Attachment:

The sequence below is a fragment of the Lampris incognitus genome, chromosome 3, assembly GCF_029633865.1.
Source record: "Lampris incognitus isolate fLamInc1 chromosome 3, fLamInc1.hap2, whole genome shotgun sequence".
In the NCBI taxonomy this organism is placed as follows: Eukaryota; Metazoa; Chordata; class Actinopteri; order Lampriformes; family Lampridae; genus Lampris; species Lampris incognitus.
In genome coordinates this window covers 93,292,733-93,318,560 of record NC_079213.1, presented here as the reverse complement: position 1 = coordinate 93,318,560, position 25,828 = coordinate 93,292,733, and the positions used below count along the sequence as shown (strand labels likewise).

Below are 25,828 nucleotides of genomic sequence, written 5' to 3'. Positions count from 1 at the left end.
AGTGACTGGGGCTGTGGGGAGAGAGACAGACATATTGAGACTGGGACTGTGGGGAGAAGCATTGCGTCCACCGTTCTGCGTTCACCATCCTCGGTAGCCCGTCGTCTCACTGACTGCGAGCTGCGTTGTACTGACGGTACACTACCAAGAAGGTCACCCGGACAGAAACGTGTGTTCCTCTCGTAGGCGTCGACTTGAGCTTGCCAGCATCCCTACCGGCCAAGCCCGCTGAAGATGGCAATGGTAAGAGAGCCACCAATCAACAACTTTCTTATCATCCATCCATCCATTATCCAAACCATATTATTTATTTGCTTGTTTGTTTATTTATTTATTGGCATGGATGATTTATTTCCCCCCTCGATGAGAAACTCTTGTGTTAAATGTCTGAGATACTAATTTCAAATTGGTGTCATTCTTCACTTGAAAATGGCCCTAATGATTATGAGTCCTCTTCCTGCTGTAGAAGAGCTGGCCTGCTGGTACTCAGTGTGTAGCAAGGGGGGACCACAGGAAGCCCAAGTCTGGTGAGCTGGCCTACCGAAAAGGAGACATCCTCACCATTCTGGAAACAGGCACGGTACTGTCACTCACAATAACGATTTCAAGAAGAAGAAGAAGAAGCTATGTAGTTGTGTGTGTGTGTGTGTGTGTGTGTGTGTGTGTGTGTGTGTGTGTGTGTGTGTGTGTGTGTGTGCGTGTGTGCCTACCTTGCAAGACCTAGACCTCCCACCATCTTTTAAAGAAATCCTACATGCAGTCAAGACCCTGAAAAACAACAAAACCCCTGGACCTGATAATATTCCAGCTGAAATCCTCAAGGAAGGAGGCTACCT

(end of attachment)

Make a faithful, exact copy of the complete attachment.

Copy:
The sequence below is a fragment of the Lampris incognitus genome, chromosome 3, assembly GCF_029633865.1.
Source record: "Lampris incognitus isolate fLamInc1 chromosome 3, fLamInc1.hap2, whole genome shotgun sequence".
In the NCBI taxonomy this organism is placed as follows: Eukaryota; Metazoa; Chordata; class Actinopteri; order Lampriformes; family Lampridae; genus Lampris; species Lampris incognitus.
In genome coordinates this window covers 93,292,733-93,318,560 of record NC_079213.1, presented here as the reverse complement: position 1 = coordinate 93,318,560, position 25,828 = coordinate 93,292,733, and the positions used below count along the sequence as shown (strand labels likewise).

Below are 25,828 nucleotides of genomic sequence, written 5' to 3'. Positions count from 1 at the left end.
AGTGACTGGGGCTGTGGGGAGAGAGACAGACATATTGAGACTGGGACTGTGGGGAGAAGCATTGCGTCCACCGTTCTGCGTTCACCATCCTCGGTAGCCCGTCGTCTCACTGACTGCGAGCTGCGTTGTACTGACGGTACACTACCAAGAAGGTCACCCGGACAGAAACGTGTGTTCCTCTCGTAGGCGTCGACTTGAGCTTGCCAGCATCCCTACCGGCCAAGCCCGCTGAAGATGGCAATGGTAAGAGAGCCACCAATCAACAACTTTCTTATCATCCATCCATCCATTATCCAAACCATATTATTTATTTGCTTGTTTGTTTATTTATTTATTGGCATGGATGATTTATTTCCCCCCTCGATGAGAAACTCTTGTGTTAAATGTCTGAGATACTAATTTCAAATTGGTGTCATTCTTCACTTGAAAATGGCCCTAATGATTATGAGTCCTCTTCCTGCTGTAGAAGAGCTGGCCTGCTGGTACTCAGTGTGTAGCAAGGGGGGACCACAGGAAGCCCAAGTCTGGTGAGCTGGCCTACCGAAAAGGAGACATCCTCACCATTCTGGAAACAGGCACGGTACTGTCACTCACAATAACGATTTCAAGAAGAAGAAGAAGAAGCTATGTAGTTGTGTGTGTGTGTGTGTGTGTGTGTGTGTGTGTGTGTGTGTGTGTGTGTGTGTGTGTGTGTGTGCGTGTGTGCCTACCTTGCAAGACCTAGACCTCCCACCATCTTTTAAAGAAATCCTACATGCAGTCAAGACCCTGAAAAACAACAAAACCCCTGGACCTGATAATATTCCAGCTGAAATCCTCAAGGAAGGAGGCTACCT